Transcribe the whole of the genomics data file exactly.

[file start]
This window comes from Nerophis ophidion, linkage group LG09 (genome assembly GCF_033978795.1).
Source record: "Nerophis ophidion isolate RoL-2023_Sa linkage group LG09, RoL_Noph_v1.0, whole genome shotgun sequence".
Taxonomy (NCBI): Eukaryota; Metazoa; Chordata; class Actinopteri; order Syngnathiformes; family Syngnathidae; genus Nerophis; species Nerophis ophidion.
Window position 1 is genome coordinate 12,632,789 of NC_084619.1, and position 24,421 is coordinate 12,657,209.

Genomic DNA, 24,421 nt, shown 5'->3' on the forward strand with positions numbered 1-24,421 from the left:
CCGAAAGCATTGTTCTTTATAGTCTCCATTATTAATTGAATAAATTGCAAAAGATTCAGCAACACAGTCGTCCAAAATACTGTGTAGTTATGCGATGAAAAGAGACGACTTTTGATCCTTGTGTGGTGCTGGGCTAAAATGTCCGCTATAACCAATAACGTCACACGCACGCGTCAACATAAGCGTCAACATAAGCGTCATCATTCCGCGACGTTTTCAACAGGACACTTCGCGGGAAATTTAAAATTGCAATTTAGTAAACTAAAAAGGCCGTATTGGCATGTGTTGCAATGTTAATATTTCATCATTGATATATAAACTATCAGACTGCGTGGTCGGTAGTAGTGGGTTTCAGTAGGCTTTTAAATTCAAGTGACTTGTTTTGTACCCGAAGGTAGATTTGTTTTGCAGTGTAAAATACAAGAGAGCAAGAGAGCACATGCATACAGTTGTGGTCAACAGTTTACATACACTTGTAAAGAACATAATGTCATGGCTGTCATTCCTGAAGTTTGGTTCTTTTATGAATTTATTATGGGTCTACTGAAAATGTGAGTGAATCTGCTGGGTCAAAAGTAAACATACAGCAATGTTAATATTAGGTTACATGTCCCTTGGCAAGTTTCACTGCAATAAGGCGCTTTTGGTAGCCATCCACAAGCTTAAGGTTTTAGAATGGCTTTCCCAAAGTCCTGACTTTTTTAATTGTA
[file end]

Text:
This window comes from Nerophis ophidion, linkage group LG09 (genome assembly GCF_033978795.1).
Source record: "Nerophis ophidion isolate RoL-2023_Sa linkage group LG09, RoL_Noph_v1.0, whole genome shotgun sequence".
Taxonomy (NCBI): Eukaryota; Metazoa; Chordata; class Actinopteri; order Syngnathiformes; family Syngnathidae; genus Nerophis; species Nerophis ophidion.
Window position 1 is genome coordinate 12,632,789 of NC_084619.1, and position 24,421 is coordinate 12,657,209.

Genomic DNA, 24,421 nt, shown 5'->3' on the forward strand with positions numbered 1-24,421 from the left:
CCGAAAGCATTGTTCTTTATAGTCTCCATTATTAATTGAATAAATTGCAAAAGATTCAGCAACACAGTCGTCCAAAATACTGTGTAGTTATGCGATGAAAAGAGACGACTTTTGATCCTTGTGTGGTGCTGGGCTAAAATGTCCGCTATAACCAATAACGTCACACGCACGCGTCAACATAAGCGTCAACATAAGCGTCATCATTCCGCGACGTTTTCAACAGGACACTTCGCGGGAAATTTAAAATTGCAATTTAGTAAACTAAAAAGGCCGTATTGGCATGTGTTGCAATGTTAATATTTCATCATTGATATATAAACTATCAGACTGCGTGGTCGGTAGTAGTGGGTTTCAGTAGGCTTTTAAATTCAAGTGACTTGTTTTGTACCCGAAGGTAGATTTGTTTTGCAGTGTAAAATACAAGAGAGCAAGAGAGCACATGCATACAGTTGTGGTCAACAGTTTACATACACTTGTAAAGAACATAATGTCATGGCTGTCATTCCTGAAGTTTGGTTCTTTTATGAATTTATTATGGGTCTACTGAAAATGTGAGTGAATCTGCTGGGTCAAAAGTAAACATACAGCAATGTTAATATTAGGTTACATGTCCCTTGGCAAGTTTCACTGCAATAAGGCGCTTTTGGTAGCCATCCACAAGCTTAAGGTTTTAGAATGGCTTTCCCAAAGTCCTGACTTTTTTAATTGTA